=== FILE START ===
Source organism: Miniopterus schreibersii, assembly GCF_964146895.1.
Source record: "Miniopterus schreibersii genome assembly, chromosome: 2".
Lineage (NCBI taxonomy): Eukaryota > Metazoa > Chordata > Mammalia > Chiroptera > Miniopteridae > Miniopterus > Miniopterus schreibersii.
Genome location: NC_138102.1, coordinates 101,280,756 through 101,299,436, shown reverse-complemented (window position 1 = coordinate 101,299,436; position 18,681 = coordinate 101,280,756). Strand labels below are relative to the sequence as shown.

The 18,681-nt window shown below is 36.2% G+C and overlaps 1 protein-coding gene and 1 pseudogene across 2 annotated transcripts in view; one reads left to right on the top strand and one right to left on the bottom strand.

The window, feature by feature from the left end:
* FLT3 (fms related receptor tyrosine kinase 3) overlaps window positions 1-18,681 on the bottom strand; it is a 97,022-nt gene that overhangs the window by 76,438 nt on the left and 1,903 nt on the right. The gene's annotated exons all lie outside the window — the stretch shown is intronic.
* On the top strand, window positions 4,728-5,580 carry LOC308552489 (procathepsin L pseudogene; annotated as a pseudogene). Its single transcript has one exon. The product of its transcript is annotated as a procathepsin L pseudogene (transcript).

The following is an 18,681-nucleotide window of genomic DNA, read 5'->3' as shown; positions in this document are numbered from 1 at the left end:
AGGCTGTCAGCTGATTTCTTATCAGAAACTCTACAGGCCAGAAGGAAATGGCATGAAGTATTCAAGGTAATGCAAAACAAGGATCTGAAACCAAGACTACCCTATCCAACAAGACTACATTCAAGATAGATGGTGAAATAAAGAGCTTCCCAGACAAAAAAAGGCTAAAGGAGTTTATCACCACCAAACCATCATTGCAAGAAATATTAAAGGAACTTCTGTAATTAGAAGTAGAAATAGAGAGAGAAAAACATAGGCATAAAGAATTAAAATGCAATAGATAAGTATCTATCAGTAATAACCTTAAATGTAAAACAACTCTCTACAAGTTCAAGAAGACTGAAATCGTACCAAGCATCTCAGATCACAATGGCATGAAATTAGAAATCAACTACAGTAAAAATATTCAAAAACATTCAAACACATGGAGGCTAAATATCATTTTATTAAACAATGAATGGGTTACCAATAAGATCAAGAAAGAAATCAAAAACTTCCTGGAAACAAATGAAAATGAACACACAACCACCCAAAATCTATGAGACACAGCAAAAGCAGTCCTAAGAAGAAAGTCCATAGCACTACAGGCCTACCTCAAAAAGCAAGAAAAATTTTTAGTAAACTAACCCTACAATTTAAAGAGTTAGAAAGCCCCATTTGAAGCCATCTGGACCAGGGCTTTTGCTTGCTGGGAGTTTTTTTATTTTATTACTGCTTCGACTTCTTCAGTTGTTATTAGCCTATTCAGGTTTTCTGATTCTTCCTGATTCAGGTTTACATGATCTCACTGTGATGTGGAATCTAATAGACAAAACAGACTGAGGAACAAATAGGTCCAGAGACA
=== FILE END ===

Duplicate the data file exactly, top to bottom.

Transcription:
Source organism: Miniopterus schreibersii, assembly GCF_964146895.1.
Source record: "Miniopterus schreibersii genome assembly, chromosome: 2".
Lineage (NCBI taxonomy): Eukaryota > Metazoa > Chordata > Mammalia > Chiroptera > Miniopteridae > Miniopterus > Miniopterus schreibersii.
Genome location: NC_138102.1, coordinates 101,280,756 through 101,299,436, shown reverse-complemented (window position 1 = coordinate 101,299,436; position 18,681 = coordinate 101,280,756). Strand labels below are relative to the sequence as shown.

The 18,681-nt window shown below is 36.2% G+C and overlaps 1 protein-coding gene and 1 pseudogene across 2 annotated transcripts in view; one reads left to right on the top strand and one right to left on the bottom strand.

The window, feature by feature from the left end:
* FLT3 (fms related receptor tyrosine kinase 3) overlaps window positions 1-18,681 on the bottom strand; it is a 97,022-nt gene that overhangs the window by 76,438 nt on the left and 1,903 nt on the right. The gene's annotated exons all lie outside the window — the stretch shown is intronic.
* On the top strand, window positions 4,728-5,580 carry LOC308552489 (procathepsin L pseudogene; annotated as a pseudogene). Its single transcript has one exon. The product of its transcript is annotated as a procathepsin L pseudogene (transcript).

The following is an 18,681-nucleotide window of genomic DNA, read 5'->3' as shown; positions in this document are numbered from 1 at the left end:
AGGCTGTCAGCTGATTTCTTATCAGAAACTCTACAGGCCAGAAGGAAATGGCATGAAGTATTCAAGGTAATGCAAAACAAGGATCTGAAACCAAGACTACCCTATCCAACAAGACTACATTCAAGATAGATGGTGAAATAAAGAGCTTCCCAGACAAAAAAAGGCTAAAGGAGTTTATCACCACCAAACCATCATTGCAAGAAATATTAAAGGAACTTCTGTAATTAGAAGTAGAAATAGAGAGAGAAAAACATAGGCATAAAGAATTAAAATGCAATAGATAAGTATCTATCAGTAATAACCTTAAATGTAAAACAACTCTCTACAAGTTCAAGAAGACTGAAATCGTACCAAGCATCTCAGATCACAATGGCATGAAATTAGAAATCAACTACAGTAAAAATATTCAAAAACATTCAAACACATGGAGGCTAAATATCATTTTATTAAACAATGAATGGGTTACCAATAAGATCAAGAAAGAAATCAAAAACTTCCTGGAAACAAATGAAAATGAACACACAACCACCCAAAATCTATGAGACACAGCAAAAGCAGTCCTAAGAAGAAAGTCCATAGCACTACAGGCCTACCTCAAAAAGCAAGAAAAATTTTTAGTAAACTAACCCTACAATTTAAAGAGTTAGAAAGCCCCATTTGAAGCCATCTGGACCAGGGCTTTTGCTTGCTGGGAGTTTTTTTATTTTATTACTGCTTCGACTTCTTCAGTTGTTATTAGCCTATTCAGGTTTTCTGATTCTTCCTGATTCAGGTTTACATGATCTCACTGTGATGTGGAATCTAATAGACAAAACAGACTGAGGAACAAATAGGTCCAGAGACA